The End of Spontaneous Conversation


Spencer Wu
Staff Writer

There are sentiments flying around that advancements in technology are a curse in disguise because they limit natural human discourse. This is shown through the rampant use of smartphones as an accelerated medium of communication. Not only does using smartphones alter the way people talk to one another, it also threatens the fundamental backbone of human interaction: candid and spontaneous conversation.

With the advent of the smartphone, people have the ability to coordinate what they want to say and how they want to be presented. This sort of technological gratification brings about a sense of control. This is the problem. People could eventually outgrow having simple, candid discussions because they won’t see the need for it. Eventually, typing on an iPhone could become the norm for communication while traditional, unplanned forms of conversation take a backseat. Too much control, whether it be the user’s or the device’s, is a troubling sign.

Surely, the ability to plan out what we want to say, like checking for grammatical mistakes and consistent verb tense, is advantageous. People want to portray themselves in the best light possible for obvious reasons. A well thought out message exudes confidence and intelligence. However, this by no means is an accurate portrayal of an individual because the candor of human interaction is missing.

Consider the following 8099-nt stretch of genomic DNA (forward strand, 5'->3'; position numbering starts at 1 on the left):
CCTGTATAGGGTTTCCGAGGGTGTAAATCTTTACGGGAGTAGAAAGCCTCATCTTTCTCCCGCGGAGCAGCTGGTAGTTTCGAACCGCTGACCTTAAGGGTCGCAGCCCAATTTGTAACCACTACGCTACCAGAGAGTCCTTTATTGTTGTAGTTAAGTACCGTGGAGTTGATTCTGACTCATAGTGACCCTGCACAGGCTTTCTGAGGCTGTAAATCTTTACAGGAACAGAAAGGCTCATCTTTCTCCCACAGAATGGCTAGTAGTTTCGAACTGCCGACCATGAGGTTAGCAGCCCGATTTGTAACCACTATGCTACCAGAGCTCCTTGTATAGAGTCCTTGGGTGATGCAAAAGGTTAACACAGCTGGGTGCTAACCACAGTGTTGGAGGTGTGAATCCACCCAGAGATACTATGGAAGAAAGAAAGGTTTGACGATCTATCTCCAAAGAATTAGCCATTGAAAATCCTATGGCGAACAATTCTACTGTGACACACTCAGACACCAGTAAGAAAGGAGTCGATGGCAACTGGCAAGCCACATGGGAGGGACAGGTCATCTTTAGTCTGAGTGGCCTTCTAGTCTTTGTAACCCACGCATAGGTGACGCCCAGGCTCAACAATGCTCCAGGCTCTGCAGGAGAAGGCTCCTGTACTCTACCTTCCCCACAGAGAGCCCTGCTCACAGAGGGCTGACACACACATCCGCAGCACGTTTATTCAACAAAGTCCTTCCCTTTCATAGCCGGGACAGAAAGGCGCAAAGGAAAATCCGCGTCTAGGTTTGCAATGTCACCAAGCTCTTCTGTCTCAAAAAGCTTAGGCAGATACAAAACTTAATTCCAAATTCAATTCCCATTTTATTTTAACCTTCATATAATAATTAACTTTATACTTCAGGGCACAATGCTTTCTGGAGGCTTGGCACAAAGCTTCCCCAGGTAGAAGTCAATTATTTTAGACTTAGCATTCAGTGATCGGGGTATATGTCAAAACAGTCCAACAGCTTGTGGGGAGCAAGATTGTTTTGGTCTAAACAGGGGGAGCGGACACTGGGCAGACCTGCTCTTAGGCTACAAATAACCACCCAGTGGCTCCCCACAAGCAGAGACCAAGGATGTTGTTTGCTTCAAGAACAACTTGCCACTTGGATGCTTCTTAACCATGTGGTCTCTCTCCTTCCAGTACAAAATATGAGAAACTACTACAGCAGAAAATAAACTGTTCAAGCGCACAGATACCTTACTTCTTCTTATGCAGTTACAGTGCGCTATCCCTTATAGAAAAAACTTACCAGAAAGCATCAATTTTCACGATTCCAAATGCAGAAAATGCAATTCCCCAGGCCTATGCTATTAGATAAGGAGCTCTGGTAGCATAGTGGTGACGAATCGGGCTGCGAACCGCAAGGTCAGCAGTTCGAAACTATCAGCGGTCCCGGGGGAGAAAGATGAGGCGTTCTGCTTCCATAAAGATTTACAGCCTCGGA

What isn’t captured by a text bubble – that is represented in a regular back-and-forth conversation – are all the tiny nuances like tone and facial expression. These elements, the very things that make our language beautiful, are lost in translation. A small stutter or the pronunciation of the word provides context to the background of the speaker. The departure from established forms of conversation will change the most basic modes of communication. Too much control will inevitably lead to the downfall of traditional forms of discourse.

Take the movie Her for example. The protagonist falls in love with an artificially intelligent gadget that speaks and interacts with him. The relationship soon blossoms into a loving one and his perception of the real world goes awry. He is so consumed by artificial control provided by the machine that he essentially neglects everything else in his life. Spike Jonze’s romantic film is not just Hollywood’s interpretation of society’s infatuation with modern technology. It is more of a harbinger of the obfuscated reality that people will endure if their lives are dictated by the technological double-edged sword. People need to find a happy medium between self and device in order to grow socially.

Elders persistently chastise the millennial generation for their technological dependence. They claim that America’s youth is always engaged on their phone and that candid conversation is headed towards extinction. However, this rings true in any type of gathering of peoples. It is no longer commonplace for people to converse in a free-flowing manner, but rather their tendencies guide them to be on their phones. This soon will bring about the downfall of engaging and insightful conversation because the skill is lost amid the screen tapping.

The arrival of artificial intelligence has supplanted itself into the fabric of society and is leaving a lasting impression. Nowadays, instead of having a face-to-face conversation, young people are busy burying their faces in handheld devices. Instead of bringing people together, this technology separates people into their own controlled technological spheres. These barriers prevent people from striking up candid and spontaneous conversation, a basic tenet of human society. This trend must be bucked if we want to preserve our traditional mode of communication.